(ORG) School fundraiser restrictions
(COMM) Urban agriculture
(POL) Zoning regulations for fast food

Insufficient Evidence

(COMM) Community kitchens for nutrition education

Physical activity Pregnancy, new baby and family

Scientifically Supported

(IND) Breastfeeding promotional programs
(IP) Centering pregnancy
(ORG) Chicago Parent Child Centers- preschool education
(COMM) Early Head Start (EHS) 
(COMM) Group based parenting programs
(IP) Kinship foster care for children in the child welfare system
(IND/IP) Multi-component interventions: pregnancy and STIs
(IP) Nurse family partnership - Providing home visiting services to low income, first time mothers and their babies

Some Evidence

(IND) Father involvement programs
(IP) Healthy Family America (HFA)- home visiting services to families at risk for adverse childhood experiences
(ORG) Workplace supports for breast feeding

Expert Opinion

(IND) Grady Memorial Hospital interpregnancy care program - care and education program for women who delivered a very low birthweight baby
(IND) Magnolia Project Provide prenatal and inter-conception care, family planning, and case management services, and group based education to eligible women via Healthy Start

Insufficient Evidence

(IP) Birthing Project SisterFriends - volunteer effort that build one-on-one supportive relationships between pregnant women of color and other women of color in the community
(IND) Healthy Births for Healthy Communities
(IND) National Fatherhood Initiative's 24/7 Dad
(ORG) On-site child care


Scientifically Supported

(POL) Child care subsidies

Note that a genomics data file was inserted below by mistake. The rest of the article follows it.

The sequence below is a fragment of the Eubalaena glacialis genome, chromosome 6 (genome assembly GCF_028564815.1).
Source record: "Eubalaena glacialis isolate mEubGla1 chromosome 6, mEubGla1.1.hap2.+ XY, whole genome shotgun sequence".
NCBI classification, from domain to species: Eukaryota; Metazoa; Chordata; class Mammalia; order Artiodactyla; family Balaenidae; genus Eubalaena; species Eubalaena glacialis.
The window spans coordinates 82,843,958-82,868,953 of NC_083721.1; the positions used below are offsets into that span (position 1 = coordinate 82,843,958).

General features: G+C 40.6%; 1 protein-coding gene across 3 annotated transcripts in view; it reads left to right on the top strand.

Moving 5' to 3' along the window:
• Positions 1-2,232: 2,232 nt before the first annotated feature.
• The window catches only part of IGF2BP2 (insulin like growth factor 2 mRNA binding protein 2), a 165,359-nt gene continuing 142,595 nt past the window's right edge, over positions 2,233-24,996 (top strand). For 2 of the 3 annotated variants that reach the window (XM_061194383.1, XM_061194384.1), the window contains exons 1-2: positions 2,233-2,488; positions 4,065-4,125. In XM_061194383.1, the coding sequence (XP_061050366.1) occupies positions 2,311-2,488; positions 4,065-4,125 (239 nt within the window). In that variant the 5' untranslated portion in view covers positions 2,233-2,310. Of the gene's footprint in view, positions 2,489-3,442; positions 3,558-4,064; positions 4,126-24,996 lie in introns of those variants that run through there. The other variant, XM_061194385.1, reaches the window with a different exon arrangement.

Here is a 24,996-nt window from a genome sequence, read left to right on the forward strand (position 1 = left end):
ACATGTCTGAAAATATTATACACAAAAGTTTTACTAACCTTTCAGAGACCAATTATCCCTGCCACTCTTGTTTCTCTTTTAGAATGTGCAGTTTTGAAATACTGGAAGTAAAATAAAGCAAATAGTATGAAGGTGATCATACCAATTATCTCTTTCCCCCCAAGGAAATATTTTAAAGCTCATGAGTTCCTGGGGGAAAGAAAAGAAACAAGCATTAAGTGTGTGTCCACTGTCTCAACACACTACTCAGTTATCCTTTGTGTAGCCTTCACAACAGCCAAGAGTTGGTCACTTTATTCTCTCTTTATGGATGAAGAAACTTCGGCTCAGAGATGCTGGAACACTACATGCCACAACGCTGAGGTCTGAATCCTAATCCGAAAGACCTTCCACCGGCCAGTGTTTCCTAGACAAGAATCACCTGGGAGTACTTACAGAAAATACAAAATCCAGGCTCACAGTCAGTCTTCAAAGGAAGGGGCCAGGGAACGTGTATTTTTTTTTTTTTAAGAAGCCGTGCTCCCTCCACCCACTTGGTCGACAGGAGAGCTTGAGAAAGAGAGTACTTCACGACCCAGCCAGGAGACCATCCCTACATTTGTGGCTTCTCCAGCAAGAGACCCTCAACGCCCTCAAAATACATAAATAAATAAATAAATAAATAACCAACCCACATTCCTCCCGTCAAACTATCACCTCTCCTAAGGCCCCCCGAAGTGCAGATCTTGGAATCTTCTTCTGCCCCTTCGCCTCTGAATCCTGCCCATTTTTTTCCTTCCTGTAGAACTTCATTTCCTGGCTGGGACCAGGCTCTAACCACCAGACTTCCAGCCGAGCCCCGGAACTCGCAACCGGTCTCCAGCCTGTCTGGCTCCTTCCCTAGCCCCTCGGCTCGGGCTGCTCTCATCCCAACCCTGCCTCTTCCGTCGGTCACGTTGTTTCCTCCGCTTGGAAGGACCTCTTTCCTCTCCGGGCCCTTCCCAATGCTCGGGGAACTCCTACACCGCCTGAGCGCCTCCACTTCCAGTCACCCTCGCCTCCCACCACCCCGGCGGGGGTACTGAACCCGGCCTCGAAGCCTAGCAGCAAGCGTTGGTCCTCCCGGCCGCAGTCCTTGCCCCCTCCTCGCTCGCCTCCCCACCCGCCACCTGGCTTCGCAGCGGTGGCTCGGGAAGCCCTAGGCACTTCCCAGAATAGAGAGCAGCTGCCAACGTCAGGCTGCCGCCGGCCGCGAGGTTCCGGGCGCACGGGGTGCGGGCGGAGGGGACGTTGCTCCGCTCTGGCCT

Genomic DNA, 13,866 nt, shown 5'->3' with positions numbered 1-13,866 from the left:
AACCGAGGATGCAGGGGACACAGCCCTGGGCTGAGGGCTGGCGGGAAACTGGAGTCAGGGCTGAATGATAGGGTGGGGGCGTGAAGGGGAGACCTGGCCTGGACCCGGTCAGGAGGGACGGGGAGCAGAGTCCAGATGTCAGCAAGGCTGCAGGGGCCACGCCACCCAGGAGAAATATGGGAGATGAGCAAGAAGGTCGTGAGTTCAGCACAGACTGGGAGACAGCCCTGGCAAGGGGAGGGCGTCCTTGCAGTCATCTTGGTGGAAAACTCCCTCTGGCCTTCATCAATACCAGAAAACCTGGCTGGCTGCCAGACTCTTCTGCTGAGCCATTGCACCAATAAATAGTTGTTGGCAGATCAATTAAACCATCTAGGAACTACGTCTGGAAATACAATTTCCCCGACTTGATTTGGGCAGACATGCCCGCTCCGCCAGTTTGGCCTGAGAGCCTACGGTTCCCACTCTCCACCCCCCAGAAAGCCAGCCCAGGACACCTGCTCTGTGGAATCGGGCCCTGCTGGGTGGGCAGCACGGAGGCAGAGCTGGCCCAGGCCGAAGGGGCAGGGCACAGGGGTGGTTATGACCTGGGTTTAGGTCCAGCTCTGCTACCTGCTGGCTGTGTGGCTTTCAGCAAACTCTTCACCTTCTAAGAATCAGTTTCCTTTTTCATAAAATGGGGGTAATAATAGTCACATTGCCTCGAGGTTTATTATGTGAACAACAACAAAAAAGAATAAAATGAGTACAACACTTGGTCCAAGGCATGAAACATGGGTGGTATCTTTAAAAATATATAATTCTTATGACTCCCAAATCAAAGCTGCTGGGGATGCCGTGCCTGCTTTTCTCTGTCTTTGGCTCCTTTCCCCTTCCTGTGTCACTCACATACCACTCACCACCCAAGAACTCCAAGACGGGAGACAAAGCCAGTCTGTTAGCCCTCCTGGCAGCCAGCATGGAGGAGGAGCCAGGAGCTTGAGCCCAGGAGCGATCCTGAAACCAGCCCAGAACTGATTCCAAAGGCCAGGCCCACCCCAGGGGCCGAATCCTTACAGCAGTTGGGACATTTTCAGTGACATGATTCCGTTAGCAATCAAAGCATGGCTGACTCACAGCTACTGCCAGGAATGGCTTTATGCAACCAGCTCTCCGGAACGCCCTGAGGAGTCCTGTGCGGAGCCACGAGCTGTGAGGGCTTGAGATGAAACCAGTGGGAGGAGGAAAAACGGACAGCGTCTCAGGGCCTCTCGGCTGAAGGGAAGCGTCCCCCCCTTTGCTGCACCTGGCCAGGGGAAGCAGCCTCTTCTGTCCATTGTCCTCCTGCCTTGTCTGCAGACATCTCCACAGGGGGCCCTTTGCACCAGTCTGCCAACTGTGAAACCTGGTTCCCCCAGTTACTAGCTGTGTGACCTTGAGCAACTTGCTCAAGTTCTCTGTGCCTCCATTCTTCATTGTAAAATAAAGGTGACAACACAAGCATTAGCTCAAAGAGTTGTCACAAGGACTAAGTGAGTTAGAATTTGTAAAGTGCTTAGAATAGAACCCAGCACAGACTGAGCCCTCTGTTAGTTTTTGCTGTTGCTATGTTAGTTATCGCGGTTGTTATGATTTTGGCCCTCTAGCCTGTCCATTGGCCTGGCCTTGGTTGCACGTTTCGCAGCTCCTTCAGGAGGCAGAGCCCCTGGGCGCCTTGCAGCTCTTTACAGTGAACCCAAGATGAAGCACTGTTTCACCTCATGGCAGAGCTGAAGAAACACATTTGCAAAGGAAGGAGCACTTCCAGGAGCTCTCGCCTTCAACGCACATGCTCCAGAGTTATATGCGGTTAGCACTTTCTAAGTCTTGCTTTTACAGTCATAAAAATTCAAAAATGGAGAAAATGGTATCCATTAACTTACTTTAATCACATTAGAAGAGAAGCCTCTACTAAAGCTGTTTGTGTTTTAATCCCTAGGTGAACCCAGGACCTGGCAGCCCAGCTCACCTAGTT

(POL) Earned income tax credit
(POL) Full child support pass-through and disregard- Adopt policies that allow custodial parents who receive Temporary Assistance for Needy Families (TANF) to collect all child support paid by the non-custodial parent; no portion is retained by the state
(POL) Paid family leave
(POL) Paid sick leave laws

Some Evidence

(POL) Inclusionary zoning
(POL) Living Wage Laws

Expert Opinion

(POL) Affordable housing tax increment financing (TIF)
(POL) Child tax credit expansion
(POL) Low income housing tax credits (LIHTCs)
(POL) Refundable child and dependent care tax credit

Insufficient Evidence

(COMM) Grocery, housing and utility cooperatives  

Success stories

The Moore Institute works to highlight groups around Oregon and beyond that have worked to implement a program or policy related to the science of DOHaD to improve the health of their community. Check out a couple of articles below, or let us know if you work with an organization that might be a good fit to profile here.

One School's Quest to Serve Healthy Whole Foods
Low-income public charter school in Medford, Ore. serves three fresh from-scratch meals daily
One University's Attempt to Improve the Health Culture on Campus
George Fox University implements Nutrition Matters Program to weave nutrition importance throughout campus culture
Nutrition Education is Key Component of Health Professional Students' Training
One Organization's Path Toward Changing its Food Culture
A Q&A with the manager of the OHSU Farmers Market